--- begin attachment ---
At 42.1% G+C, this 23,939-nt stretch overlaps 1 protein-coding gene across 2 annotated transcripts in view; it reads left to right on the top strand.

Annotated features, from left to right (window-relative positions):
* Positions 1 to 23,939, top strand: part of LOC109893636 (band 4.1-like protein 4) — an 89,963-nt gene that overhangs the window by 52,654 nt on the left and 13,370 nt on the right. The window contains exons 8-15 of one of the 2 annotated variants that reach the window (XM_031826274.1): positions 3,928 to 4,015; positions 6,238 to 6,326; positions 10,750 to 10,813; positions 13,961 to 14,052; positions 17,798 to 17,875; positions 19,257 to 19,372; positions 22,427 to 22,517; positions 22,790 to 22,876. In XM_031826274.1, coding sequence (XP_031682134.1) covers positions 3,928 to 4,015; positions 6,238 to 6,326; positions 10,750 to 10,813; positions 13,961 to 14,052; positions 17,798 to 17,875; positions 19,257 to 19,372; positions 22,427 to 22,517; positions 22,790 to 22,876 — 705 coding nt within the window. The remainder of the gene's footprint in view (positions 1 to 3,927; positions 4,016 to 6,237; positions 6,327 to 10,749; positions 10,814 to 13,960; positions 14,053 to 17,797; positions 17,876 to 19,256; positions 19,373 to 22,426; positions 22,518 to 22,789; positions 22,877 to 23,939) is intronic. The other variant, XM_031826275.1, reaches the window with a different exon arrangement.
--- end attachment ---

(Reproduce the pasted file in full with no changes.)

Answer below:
At 42.1% G+C, this 23,939-nt stretch overlaps 1 protein-coding gene across 2 annotated transcripts in view; it reads left to right on the top strand.

Annotated features, from left to right (window-relative positions):
* Positions 1 to 23,939, top strand: part of LOC109893636 (band 4.1-like protein 4) — an 89,963-nt gene that overhangs the window by 52,654 nt on the left and 13,370 nt on the right. The window contains exons 8-15 of one of the 2 annotated variants that reach the window (XM_031826274.1): positions 3,928 to 4,015; positions 6,238 to 6,326; positions 10,750 to 10,813; positions 13,961 to 14,052; positions 17,798 to 17,875; positions 19,257 to 19,372; positions 22,427 to 22,517; positions 22,790 to 22,876. In XM_031826274.1, coding sequence (XP_031682134.1) covers positions 3,928 to 4,015; positions 6,238 to 6,326; positions 10,750 to 10,813; positions 13,961 to 14,052; positions 17,798 to 17,875; positions 19,257 to 19,372; positions 22,427 to 22,517; positions 22,790 to 22,876 — 705 coding nt within the window. The remainder of the gene's footprint in view (positions 1 to 3,927; positions 4,016 to 6,237; positions 6,327 to 10,749; positions 10,814 to 13,960; positions 14,053 to 17,797; positions 17,876 to 19,256; positions 19,373 to 22,426; positions 22,518 to 22,789; positions 22,877 to 23,939) is intronic. The other variant, XM_031826275.1, reaches the window with a different exon arrangement.